Yet it is often said that no Cabinet member had a better sense of what she was getting into. A longtime leader of the Conservation Law Foundation, New England’s premier environmental advocacy organization, she wielded broad influence over city and state government, helping to shape not just transportation policy but also public access to the South Boston waterfront.

While working as a private sector consultant in recent years, she taught and led research efforts at the Northeastern University Dukakis Center for Urban and Regional Policy, presenting her own analyses of the state’s dwindling transportation finances and offering comparisons to those of other cities and states.

Pollack, 55, of Newton, is one of those rare figures on Beacon Hill who command respect from people on both sides of the aisle and from various corners of government. Mention her name and even wizened players admit to admiration without reserve.

“I’m a huge fan of Stephanie’s,” said Stephen J. Silveira, a Republican lobbyist who led an earlier study of the state’s transportation finances. “She is one of the smartest people I know and when it comes to transportation, she’s one of the most erudite people I know. I’m pretty good on the forest. She knows the leaves.”

A double-major MIT graduate (mechanical engineering and public policy) who then graduated from Harvard Law School, Pollack acknowledges an obsession with details; she scrutinizes the bids her agency is receiving every week.

Her wonkish style complements that of Governor Charlie Baker — once the state’s budget chief. But conservatives greeted Pollack’s appointment warily, viewing her more as an advocate than an expert. Charles Chieppo, a senior fellow at the conservative Pioneer Institute, said he “threw up in my mouth a little bit when I heard that announcement.”

Her name was inextricably linked with the Conservation Law Foundation, the hardball environmental group that had pressed the state to commit to MBTA improvements, including the Green Line extension, in 1990, at the tail end of the Dukakis administration. The commitments averted a lawsuit by the foundation and were enshrined in the state’s plans for compliance with the federal Clean Air Act, but attracted resentment for their lack of funding and unknown price tag. Chieppo calls the deal “the single worst state transportation decision of the latter half of the 20th century.”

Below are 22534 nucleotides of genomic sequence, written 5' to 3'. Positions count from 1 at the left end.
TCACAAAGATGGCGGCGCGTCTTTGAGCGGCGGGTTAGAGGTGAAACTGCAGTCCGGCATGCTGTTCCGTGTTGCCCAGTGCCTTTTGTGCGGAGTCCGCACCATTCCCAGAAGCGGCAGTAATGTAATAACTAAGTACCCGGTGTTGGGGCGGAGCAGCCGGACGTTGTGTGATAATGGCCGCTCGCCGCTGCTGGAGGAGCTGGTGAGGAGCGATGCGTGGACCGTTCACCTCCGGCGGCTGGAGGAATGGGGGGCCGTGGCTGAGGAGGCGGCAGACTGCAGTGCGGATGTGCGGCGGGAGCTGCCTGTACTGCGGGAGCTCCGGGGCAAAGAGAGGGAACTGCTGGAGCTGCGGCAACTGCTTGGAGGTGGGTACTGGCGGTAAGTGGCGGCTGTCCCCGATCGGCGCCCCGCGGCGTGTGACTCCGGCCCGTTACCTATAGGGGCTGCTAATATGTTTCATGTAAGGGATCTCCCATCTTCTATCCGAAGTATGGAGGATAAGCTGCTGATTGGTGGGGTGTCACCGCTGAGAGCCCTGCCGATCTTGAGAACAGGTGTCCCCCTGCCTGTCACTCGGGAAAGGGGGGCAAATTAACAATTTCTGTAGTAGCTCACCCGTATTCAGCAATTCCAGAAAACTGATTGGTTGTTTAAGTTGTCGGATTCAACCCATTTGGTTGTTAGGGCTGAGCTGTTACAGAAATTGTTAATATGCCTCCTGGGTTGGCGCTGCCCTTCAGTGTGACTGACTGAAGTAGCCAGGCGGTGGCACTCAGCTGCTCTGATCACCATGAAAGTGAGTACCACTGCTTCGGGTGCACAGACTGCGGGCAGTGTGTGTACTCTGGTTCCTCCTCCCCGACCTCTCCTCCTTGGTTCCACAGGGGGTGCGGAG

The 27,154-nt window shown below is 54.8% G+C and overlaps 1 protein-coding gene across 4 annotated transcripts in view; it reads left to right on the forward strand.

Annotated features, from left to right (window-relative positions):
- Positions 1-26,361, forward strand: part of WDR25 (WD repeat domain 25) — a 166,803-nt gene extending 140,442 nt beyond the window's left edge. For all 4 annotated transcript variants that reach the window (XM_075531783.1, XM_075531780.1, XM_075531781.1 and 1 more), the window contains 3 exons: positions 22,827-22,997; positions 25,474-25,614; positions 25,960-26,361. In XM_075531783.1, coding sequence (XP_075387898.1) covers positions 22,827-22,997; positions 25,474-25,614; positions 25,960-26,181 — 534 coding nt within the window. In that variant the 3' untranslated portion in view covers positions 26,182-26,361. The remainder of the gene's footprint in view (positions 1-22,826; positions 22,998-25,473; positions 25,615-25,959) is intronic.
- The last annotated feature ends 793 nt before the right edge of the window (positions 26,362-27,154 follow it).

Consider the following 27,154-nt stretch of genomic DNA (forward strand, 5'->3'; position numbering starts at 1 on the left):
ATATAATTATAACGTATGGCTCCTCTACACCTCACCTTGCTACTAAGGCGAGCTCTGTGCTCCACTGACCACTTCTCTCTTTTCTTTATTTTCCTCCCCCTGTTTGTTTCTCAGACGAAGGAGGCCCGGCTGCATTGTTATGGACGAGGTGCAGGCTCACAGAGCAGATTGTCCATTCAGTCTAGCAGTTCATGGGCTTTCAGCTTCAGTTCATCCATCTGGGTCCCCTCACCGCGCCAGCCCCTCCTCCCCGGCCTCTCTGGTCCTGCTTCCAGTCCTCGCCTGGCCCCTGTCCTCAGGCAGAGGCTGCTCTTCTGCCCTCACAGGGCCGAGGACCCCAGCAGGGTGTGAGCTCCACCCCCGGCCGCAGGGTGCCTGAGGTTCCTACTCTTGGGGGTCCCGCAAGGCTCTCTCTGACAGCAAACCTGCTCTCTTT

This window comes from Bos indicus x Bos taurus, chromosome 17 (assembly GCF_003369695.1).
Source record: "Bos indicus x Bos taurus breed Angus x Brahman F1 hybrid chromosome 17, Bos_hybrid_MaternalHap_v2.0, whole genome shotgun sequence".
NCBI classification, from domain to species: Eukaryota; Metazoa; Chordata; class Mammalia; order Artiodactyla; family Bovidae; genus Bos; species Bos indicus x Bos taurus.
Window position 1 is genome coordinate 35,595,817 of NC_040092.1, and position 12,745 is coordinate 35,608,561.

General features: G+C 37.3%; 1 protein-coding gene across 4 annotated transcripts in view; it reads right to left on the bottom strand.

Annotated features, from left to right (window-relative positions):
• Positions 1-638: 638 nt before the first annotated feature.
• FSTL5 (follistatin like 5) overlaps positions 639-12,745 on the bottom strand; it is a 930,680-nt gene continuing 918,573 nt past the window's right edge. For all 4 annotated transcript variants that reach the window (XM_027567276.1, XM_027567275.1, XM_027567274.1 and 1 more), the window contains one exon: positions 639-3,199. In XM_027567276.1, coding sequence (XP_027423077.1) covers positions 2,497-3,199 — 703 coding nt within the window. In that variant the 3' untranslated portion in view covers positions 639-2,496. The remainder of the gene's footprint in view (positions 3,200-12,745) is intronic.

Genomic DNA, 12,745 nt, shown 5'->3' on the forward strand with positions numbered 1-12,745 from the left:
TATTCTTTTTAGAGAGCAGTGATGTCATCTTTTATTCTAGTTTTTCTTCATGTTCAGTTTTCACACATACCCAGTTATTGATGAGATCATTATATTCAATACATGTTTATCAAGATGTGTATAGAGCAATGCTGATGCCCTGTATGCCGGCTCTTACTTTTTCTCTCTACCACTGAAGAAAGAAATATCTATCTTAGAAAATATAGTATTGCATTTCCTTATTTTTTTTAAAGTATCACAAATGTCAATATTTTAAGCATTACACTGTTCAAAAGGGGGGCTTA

A cynic might say that is because Pollack has worked so seamlessly within the Baker administration, without challenging the Republican dogma or agitating for the additional revenues that even the governor has acknowledged will be necessary. Pollack betrays no glimmer of disloyalty to the administration — even behind the scenes, said Rafael Mares, a senior attorney at the Conservation Law Foundation.

“She’s doing her job the way she’s supposed to be doing it — in clear coordination and in lockstep with the governor,” Mares said.

Twelve years before she joined a Republican administration, her predecessor at the Conservation Law Foundation, longtime president Douglas I. Foy, went to work for Governor Mitt Romney. An iconic figure with a towering reputation, Foy was largely sidelined by Romney, who began taking more conservative views as he edged toward his first campaign for president.

Pollack resisted comparisons to Foy, and many following news of the Green Line extension — an on-again, off-again plan that had already begun and that has been driving development plans and influencing property values along the Somerville route — expect that the plan will move forward in some, less costly fashion. Still, Pollack insists the cancellation of the project cannot be ruled out....


Another red light inside the tunnel.

Yeah, the car took forever to arrive -- as if it had come from China or something.

Better off taking the bus:

"Woman apologizes for scuffling with T officer on bus" by John R. Ellement Globe Staff  September 21, 2015

A Somerville woman Monday apologized for her actions on an MBTA bus during a volatile confrontation with a Transit Police officer, but she insisted the officer lost control of himself and should not have used chemical spray, a baton, or deployed his firearm against her.

The incident between Shelisa E. Bittle and the Officer Herby Jean took place on an MBTA bus at the Dudley Square station last Friday and was recorded by several passengers, one of whom posted his version on YouTube.